Coaches and family members have guided DB/S McNabb in right direction

Sheldon McNabb has been playing football for three years and is heading into his first year of high school ball, but back when he first considered playing football, his mom was opposed to the idea because of the injury risks, which would have prevented him from playing the other sports that he was already involved in. But a coach changed his mom’s mind.

“Coach Koop talked to her and the next thing I knew I was playing football,” he said.

Sheldon plays two positions but prefers one to the other.

“I like playing DB more than safety,” Sheldon said. “There is a lot more action. Playing DB keeps me on my toes. I am always trying to stay one step ahead of the offence and contain them.”

And he believes that his “athleticism” gives him an edge.

He has had a few memorable moments during his playing days, such as winning the Provincial Championship in Tier 1 this year with the Sherwood Park Rams, making the Bantam Bowl North Team and playing in the Western U16 Football Challenge and winning the gold medal.

Here are some of Sheldon’s other accomplishments: Sherwood Park Raiders – Most Valuable Offensive Threat Award (2014), Sherwood Park Rams – Jim Skitsko Award, playoff MVP and MVP Defence Award (2016), and Bantam Bowl North Team (2017).

So far this year, Sheldon has attended numerous camps and combines. Most recently, he completed a summer development program through Cross Conditioning.

“In this program, we worked on strength training at the local recreation centre as well as outdoor sessions that were focused on speed, sprinting skills and individualized positional football skills,” he said.

Other camps/combines that he participated in include: Edmonton Wildcats Summer Camp, Team Alberta U16 Western Challenge, Bantam Bowl tryouts, U of A Golden Bears Passing School, U of A Golden Bears Passing School (DB work), U of A Golden Bear Elite 64 Camp and Semi Pro’s flag football.

The flag football camp was comprised of “a lot of the Salisbury High School Players,” which is where he’ll be attending school.

“We worked mostly on positioning skills, then had fun scrimmages,” Sheldon said. “Attending these variety camps and being coached by different individuals continuously increased my skill level and knowledge surrounding football. Seeing the skills of the older players that are in post-secondary, shows me how hard I will have to work to succeed. I am looking forward to the challenge of competing alongside all other athletes at Salisbury High School.”

However, the recruitment process has been non-existent so far, except for an invite he received to a football camp by coach Brian Wyllie of SFU, which he had to decline because he was at the Western Challenge.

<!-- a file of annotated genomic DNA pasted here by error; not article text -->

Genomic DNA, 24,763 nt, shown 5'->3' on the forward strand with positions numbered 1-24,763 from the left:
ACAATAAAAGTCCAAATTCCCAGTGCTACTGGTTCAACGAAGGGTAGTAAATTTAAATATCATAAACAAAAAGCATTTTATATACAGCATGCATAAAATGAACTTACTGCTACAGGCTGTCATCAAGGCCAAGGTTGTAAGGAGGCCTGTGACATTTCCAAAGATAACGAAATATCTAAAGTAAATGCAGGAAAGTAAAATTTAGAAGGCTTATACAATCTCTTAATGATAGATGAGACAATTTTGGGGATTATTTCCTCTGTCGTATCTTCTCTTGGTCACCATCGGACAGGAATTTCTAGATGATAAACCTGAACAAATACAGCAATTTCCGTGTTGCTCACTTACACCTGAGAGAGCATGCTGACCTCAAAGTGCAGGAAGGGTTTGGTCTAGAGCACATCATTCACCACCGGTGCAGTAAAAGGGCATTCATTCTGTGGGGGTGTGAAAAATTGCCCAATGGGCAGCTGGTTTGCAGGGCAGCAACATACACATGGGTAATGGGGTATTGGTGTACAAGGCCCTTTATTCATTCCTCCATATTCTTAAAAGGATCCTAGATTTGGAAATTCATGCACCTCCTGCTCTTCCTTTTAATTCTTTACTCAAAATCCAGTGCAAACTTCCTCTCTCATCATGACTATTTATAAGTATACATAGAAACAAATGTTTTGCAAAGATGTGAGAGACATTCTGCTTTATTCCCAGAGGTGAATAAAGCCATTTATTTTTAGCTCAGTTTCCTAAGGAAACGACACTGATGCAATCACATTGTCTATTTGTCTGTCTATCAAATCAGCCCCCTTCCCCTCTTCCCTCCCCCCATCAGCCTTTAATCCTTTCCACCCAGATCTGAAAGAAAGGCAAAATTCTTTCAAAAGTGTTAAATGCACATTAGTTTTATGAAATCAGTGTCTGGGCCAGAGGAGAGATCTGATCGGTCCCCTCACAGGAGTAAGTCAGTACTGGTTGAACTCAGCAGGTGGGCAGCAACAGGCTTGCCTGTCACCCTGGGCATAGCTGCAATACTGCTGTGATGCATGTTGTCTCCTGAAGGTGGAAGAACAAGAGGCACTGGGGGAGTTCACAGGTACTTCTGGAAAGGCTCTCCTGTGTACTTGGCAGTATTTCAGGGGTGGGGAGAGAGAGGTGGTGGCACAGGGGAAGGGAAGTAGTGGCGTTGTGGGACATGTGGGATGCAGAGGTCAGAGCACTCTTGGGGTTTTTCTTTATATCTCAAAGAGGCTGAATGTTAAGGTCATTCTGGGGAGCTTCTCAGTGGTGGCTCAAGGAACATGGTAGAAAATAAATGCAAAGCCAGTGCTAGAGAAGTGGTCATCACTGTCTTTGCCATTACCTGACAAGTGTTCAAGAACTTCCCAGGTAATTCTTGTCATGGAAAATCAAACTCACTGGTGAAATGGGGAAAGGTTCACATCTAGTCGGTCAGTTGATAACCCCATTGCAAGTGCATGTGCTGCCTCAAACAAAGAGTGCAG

In the future, Sheldon is interested in playing for a post-secondary team. He isn’t sure which career path he wants to choose yet, but he’s sure he’ll “figure that out soon enough!”

“I am hoping that I will be able to earn a scholarship of some sort,” he said.

As for influences, he’s had several coaches who have significantly impacted his life.

“I think the most influential person in my football life would be coach Skitsko (bantam football head coach),” he said. “He was a great mentor and a father figure for me. Before every practice started, our team sat together in our clubhouse and listened to what he had to say. He gave great advice about life and always said, ‘Education came first.’ Coach Nyszczuk (bantam defence coach) always supported me. I would do anything for him, which meant I worked that much harder as I never wanted to disappoint him. Coach Clarke and Ferguson (junior high basketball coaches and PE teachers), I looked up to them as father figures, as my dad died when I was four years old. They always had their offices open and often I would sit in there and talk with them over lunch hour.”

His mom and sister Jolene have been vital support systems as well.

“The three of us have been through a lot,” Sheldon said. “My mom has always supported me, driven me thousands of miles to practices and games, and is always in the stands cheering me on. My sister is my biggest cheer leader and I love it when she comes to my games. I can ALWAYS hear her cheering from the stands.”

For the upcoming season, he is “looking forward to the challenge.” There will be an adjustment phase, but he is confident he “will do just fine.”

“I have just finished playing for Team Alberta, which has given me more experience and different coaching as well,” he said. “I just finished attending the Cross Conditioning Camp, allowing me to stay in shape throughout the summer. I also attended the high school spring camp, which helped me develop my skills. At the end of the school year, I participated in a football jamboree with my upcoming high school football team, which gave me a pretty good idea of how hard I will have to work to strive and succeed.”

At the end of the day, football is meaningful to Sheldon on many different levels.

“Football means so many things: teamwork, responsibility, sportsmanship, loyalty, dedication, discipline, honour and respect,” Sheldon said. “It has given me the chance to meet new people and make some great friends! It has taught me how to win and lose gracefully, how to be prepared mentally and how to learn from my mistakes. It taught me about family, my football family!”


Sheldon McNabb (#12)
6’0, 150lbs

Teams: Sherwood Park pee wee Raiders, Sherwood Park bantam Rams, Alberta Border Bowl Team, Team Canada U16 West, Team Alberta U16 Western Challenge, Bantam Bowl Team North
Commitment: None
Official Visits: None
Considerations: Open
Class: 2020


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